Ongoing Adventures



Captain Hadacol (NEW AND EXPANDED!! MORE PICTURES! MORE VITAMINS! Presenting the story of the first-ever patent medicine superhero, powered-up on a 24 proof dietary supplement YOU can buy at home, provided it's 1951! Also: songs, cartoons, testimonials, and a special plea. Don't leave me hanging.)



Demo Vol. 2 #1 (of 6): Aaaah, you know what that is, reader? Nostalgia. And don't you tell me it's too early for '00s nostalgia - we're an entire month into 2010 now, long enough for a man to starve.

And Demo truly was a product of its time, primordially steeped in the millennial Jemas era of Marvel -- wherein writer Brian Wood formulated a number of 'street-level' mutant ideas for use in Joe Quesada's NYX project, which was originally intended to be a MAX line launch title drawn by David Choe, who split with Marvel acrimoniously and I think later presented some of the visual concepts in his 2002 collection Bruised Fruit -- then realized in 2003 as a 12-issue suite of self-contained young-people-with-strange-powers comics from AiT/Planet Lar.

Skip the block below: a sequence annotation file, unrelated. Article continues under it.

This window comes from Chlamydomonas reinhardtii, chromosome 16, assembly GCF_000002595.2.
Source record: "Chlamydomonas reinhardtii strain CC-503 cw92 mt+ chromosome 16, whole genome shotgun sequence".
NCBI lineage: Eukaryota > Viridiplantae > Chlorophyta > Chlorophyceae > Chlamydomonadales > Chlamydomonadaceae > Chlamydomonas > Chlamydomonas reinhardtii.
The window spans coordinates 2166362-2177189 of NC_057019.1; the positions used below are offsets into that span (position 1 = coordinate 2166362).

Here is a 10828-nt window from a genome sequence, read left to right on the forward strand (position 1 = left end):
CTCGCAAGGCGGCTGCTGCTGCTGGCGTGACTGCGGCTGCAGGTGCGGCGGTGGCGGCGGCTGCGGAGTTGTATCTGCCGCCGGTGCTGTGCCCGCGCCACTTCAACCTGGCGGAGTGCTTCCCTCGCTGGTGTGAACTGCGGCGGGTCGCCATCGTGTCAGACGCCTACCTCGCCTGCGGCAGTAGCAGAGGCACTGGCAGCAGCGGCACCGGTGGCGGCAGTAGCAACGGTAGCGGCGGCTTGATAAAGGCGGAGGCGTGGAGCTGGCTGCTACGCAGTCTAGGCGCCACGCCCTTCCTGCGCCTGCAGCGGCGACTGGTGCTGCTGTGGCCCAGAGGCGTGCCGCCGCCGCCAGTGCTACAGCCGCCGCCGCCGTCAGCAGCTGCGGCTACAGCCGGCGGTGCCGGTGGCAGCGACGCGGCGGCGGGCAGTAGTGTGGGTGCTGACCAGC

If you were around then, swimming in internet rhetoric, you'll immediately recall what it meant for that publisher to release non-bookshelf comics, the whole slew of period funnybook politicking behind the format. It was a talked-about series, one of the inescapable 'blogosphere favorites' from back when comics blogs were scant enough that favorites could emerge in a way that some commentary on them seemed nearly compulsory to remain current in thinking; Scott Pilgrim was another one, maybe the one that broke wide away from the public readership ricochet chamber. To have been there at the time -- and I was reading blog posts before I was writing 'em -- is to render Demo inseparable from the looming mutation of online writing-on-comics, which soon after the series' 2005 collection found itself unable to keep up the pretense of holding the whole world in its palms.